AME, national congress of endocrinology physicians: Rome Nov. 9-13
“The 15th Congress of the Association of Medical Endocrinologists (AME), opens with a look at the state of the art of endocrinology in the world, explains Rinaldo Guglielmi President AME, and especially towards the areas from which migrations originate that bring to our hospitals people completely unaware of their health status, how to care for themselves and characterized by deep cultural, religious and linguistic differences.
The Congress will open with a meeting with the American Association of Clinical Endocrinologists (AACE) during which Italian endocrinologists and specialists from the US, Gulf countries, and Romania will try to make the diagnostic and therapeutic approach to thyroid diseases homogeneous as much as possible. Given also the high incidence of these diseases, the aim is to adapt the recommendations of the 2016 AACE-AME Guidelines to the different health systems present in the countries of origin of the specialists involved. One shared consensus, for example, is about women who have a family history of thyroid pathology and who are trying for a child, for whom thyroid function screening is recommended as soon as the parental project is configured in order both to avoid the possible difficulties of conception and abortifacientity that a deficient thyroid function can bring, but also to ensure that the child has the optimal supply of maternal thyroid hormones.
Another indication is about the frequency of laboratory checks of thyroid function, which, in the absence of symptoms and signs that may warrant ad hoc checks, is sufficient to be done once a year.”.
In addition to addressing most of the scientific and organizational issues, the Congress aims to be a means of contact with patients and the Associations that represent them by providing dedicated spaces for discussion. “In particular,” Guglielmi continues, “AME wants to propose an integration between the culture of evidence-based medicine (EBM), which characterizes the work of the medical-scientific community, and narrative medicine, which serves the patient to express himself and the physician to better understand what the complexity of the person in front of him may be, with his needs, expectations and fears. We are convinced of the possibility and usefulness of improving the doctor-patient relationship and narrative medicine can be a valuable tool; we have planned several initiatives on narrative medicine and each of them will address the topic from a different point of view. These include the session on expressive medicine, which concerns cases in which the patient’s narrative comes to be art: we will have examples through painting, music, photography, poetry but also religion understood as human science.
Significant stories will be told of how original approaches, such as a form of Japanese poetry, can help treat eating disorders. The session on Expressive Medicine will be held in the evening hours precisely to encourage patients and associations to actively participate.”.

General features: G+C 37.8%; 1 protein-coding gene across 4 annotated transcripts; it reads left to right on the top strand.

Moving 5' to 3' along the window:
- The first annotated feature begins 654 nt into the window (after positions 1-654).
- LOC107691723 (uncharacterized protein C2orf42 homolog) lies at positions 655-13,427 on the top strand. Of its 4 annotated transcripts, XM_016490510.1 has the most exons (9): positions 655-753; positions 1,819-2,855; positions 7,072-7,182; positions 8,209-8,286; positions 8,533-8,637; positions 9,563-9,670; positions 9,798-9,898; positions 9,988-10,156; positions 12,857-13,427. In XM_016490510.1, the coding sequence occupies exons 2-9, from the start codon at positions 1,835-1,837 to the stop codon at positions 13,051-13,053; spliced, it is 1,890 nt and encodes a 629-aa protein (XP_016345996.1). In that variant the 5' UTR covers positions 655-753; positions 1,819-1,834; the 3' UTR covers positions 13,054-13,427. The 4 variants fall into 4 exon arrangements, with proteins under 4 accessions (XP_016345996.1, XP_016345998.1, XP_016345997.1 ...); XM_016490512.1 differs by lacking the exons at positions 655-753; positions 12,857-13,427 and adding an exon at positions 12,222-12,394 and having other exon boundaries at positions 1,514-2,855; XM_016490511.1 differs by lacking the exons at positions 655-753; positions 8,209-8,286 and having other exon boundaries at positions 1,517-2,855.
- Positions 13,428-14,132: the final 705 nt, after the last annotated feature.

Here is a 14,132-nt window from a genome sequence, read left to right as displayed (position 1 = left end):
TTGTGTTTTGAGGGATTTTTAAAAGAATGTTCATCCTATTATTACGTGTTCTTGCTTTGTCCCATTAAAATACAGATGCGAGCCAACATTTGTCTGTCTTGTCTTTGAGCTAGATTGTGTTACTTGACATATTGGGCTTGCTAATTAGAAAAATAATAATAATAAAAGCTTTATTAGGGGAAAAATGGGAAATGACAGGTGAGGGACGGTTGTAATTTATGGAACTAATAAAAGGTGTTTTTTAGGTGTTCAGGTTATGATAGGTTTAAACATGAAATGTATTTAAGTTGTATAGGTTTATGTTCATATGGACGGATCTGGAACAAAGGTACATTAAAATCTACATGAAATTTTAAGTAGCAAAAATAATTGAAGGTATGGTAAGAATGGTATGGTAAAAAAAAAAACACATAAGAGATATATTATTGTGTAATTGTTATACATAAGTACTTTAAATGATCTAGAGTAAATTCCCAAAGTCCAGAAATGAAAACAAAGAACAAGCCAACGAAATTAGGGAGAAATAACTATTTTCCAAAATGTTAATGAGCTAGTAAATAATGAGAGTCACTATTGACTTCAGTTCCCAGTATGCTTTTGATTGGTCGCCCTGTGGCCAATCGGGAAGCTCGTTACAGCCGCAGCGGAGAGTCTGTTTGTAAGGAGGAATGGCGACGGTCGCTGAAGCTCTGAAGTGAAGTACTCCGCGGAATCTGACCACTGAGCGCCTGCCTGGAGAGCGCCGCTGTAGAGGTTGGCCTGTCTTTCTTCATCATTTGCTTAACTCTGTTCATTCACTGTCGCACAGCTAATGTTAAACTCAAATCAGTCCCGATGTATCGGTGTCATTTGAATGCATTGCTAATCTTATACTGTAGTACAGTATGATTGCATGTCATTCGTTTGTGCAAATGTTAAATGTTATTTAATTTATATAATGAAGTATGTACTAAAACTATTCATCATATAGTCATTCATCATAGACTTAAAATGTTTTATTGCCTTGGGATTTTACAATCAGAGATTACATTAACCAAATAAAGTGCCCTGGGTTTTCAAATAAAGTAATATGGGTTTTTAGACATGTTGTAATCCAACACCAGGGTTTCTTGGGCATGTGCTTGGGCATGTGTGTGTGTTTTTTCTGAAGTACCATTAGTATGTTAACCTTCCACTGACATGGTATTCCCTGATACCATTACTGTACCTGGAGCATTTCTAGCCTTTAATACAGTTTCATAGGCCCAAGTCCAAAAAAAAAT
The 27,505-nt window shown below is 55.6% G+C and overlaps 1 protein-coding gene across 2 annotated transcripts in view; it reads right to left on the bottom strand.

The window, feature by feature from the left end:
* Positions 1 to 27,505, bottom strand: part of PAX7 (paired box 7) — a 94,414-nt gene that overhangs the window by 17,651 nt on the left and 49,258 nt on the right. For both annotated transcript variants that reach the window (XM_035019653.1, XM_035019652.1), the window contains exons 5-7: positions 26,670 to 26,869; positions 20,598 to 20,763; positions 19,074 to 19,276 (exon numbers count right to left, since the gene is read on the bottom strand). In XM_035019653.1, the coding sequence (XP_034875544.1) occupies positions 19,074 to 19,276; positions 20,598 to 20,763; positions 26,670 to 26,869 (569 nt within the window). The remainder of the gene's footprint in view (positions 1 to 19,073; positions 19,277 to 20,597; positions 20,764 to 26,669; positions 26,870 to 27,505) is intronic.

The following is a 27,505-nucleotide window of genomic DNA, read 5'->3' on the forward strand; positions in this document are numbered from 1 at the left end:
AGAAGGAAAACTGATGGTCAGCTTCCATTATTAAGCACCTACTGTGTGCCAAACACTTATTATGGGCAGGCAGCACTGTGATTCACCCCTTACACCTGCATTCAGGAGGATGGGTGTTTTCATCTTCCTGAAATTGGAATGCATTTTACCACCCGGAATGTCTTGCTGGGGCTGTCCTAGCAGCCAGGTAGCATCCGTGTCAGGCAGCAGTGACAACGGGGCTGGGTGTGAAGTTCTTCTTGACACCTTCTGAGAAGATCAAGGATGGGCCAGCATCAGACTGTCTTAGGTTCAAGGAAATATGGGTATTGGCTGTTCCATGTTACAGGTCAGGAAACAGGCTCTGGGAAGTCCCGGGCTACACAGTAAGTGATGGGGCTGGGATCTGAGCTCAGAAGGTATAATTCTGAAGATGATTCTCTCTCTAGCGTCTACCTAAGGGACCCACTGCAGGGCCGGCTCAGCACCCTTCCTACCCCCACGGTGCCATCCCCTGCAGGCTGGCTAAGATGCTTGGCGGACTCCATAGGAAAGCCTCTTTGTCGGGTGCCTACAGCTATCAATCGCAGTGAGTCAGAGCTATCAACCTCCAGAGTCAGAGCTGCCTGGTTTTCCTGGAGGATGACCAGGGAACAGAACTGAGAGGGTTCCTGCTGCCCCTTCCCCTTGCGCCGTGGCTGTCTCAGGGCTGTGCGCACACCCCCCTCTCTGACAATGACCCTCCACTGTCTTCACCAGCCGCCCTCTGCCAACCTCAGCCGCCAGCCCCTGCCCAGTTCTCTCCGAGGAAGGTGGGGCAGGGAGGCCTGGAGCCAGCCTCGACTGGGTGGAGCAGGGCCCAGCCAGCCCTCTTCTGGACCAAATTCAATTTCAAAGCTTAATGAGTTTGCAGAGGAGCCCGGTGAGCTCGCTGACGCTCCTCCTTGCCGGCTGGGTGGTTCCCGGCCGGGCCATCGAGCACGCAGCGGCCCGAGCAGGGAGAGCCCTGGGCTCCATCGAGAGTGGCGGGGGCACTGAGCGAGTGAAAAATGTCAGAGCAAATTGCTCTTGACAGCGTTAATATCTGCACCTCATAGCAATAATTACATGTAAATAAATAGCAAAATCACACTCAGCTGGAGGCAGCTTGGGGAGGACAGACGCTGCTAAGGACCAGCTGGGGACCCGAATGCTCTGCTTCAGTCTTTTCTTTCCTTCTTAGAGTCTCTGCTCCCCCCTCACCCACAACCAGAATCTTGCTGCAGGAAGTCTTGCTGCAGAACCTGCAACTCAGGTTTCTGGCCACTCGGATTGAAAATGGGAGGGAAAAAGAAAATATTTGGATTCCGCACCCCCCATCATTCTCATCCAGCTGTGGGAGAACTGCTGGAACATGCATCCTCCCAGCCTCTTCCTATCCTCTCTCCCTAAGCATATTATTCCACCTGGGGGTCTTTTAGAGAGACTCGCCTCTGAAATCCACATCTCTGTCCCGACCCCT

“Thyroid, pituitary gland, diabetes, and quality of life will be discussed,” continues Vincenzo Toscano, AME President-Elect, taking into account the gender differences that are so important when it comes to hormones, be they thyroid, insulin, and others trying to give appropriate answers according to the differences that the diseases have on the two sexes. But gender medicine is not just women’s medicine; it falls under the umbrella of gender-specific medicine, which, in parallel with the age factor, takes into account the fact that the child is not a small adult, that the woman is not a copy of the man, and that the elderly person has even more peculiar medical characteristics with the goal of ensuring that each individual receives appropriate but also personalized and precise therapy. The different hormonal patterns between
woman and man can be decisive both in terms of pathological manifestations and the clinical course and therapeutic response of the disease. Estrogens are inhibitors of the immune system and this is why women have a greater tendency to develop autoimmune diseases than males and, in the endocrine field, have a greater predisposition to thyroiditis and the formation of thyroid nodules, which express receptors for estrogens themselves but also because estrogens condition the availability of free and active thyroid hormones and thus induce increased secretion of TSH which is the major stimulator of thyroid cells. A very fitting example can be found in the use of birth control, which often requires an increase in the dosage of thyroxine in women taking it because they are hypothyroid.”.
“Unstoppable is the increase in the number of cases of diabetes mellitus worldwide, we have now exceeded 400 million people with projected estimates of 600 million patients by the year 2035, about 90 percent of whom will have type 2 diabetes, continues Silvio Settembrini, AME Economic Board, Metabolic Diseases and Diabetology Asl Napoli 1 Centro; the salient fact that emerges from a geographic analysis of the areas of greatest epidemiological development indicates that diabetes is growing more in Asia, Oceania, and Africa than in Europe and North America, inevitably leading the international endocrinology community to place increasing attention on the issues of diabetes and metabolism. Future prevention policies will have to significantly affect social, family, industrial and environmental contexts to promote virtuous models that together with increasingly appropriate therapies should be aimed at preventing complications and reducing mortality and morbidity in those already affected.”.